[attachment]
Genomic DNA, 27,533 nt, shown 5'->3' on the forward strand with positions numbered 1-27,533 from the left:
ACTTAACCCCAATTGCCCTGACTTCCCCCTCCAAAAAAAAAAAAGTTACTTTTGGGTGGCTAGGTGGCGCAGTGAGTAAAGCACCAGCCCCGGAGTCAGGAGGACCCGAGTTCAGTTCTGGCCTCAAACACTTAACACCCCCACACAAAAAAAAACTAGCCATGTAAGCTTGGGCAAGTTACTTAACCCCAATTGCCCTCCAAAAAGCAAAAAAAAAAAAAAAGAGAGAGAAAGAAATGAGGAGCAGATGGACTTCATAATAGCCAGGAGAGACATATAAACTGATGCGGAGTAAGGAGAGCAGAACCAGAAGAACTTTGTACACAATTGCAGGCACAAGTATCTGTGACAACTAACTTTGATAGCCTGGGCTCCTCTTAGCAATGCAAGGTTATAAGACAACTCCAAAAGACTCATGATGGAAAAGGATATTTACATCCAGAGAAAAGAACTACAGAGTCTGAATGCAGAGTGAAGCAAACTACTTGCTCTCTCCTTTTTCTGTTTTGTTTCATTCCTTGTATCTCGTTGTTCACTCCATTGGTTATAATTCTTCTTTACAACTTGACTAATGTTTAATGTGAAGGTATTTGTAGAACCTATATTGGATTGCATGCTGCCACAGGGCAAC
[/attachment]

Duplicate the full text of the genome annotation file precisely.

Genomic DNA, 27,533 nt, shown 5'->3' on the forward strand with positions numbered 1-27,533 from the left:
ACTTAACCCCAATTGCCCTGACTTCCCCCTCCAAAAAAAAAAAAGTTACTTTTGGGTGGCTAGGTGGCGCAGTGAGTAAAGCACCAGCCCCGGAGTCAGGAGGACCCGAGTTCAGTTCTGGCCTCAAACACTTAACACCCCCACACAAAAAAAAACTAGCCATGTAAGCTTGGGCAAGTTACTTAACCCCAATTGCCCTCCAAAAAGCAAAAAAAAAAAAAAAGAGAGAGAAAGAAATGAGGAGCAGATGGACTTCATAATAGCCAGGAGAGACATATAAACTGATGCGGAGTAAGGAGAGCAGAACCAGAAGAACTTTGTACACAATTGCAGGCACAAGTATCTGTGACAACTAACTTTGATAGCCTGGGCTCCTCTTAGCAATGCAAGGTTATAAGACAACTCCAAAAGACTCATGATGGAAAAGGATATTTACATCCAGAGAAAAGAACTACAGAGTCTGAATGCAGAGTGAAGCAAACTACTTGCTCTCTCCTTTTTCTGTTTTGTTTCATTCCTTGTATCTCGTTGTTCACTCCATTGGTTATAATTCTTCTTTACAACTTGACTAATGTTTAATGTGAAGGTATTTGTAGAACCTATATTGGATTGCATGCTGCCACAGGGCAAC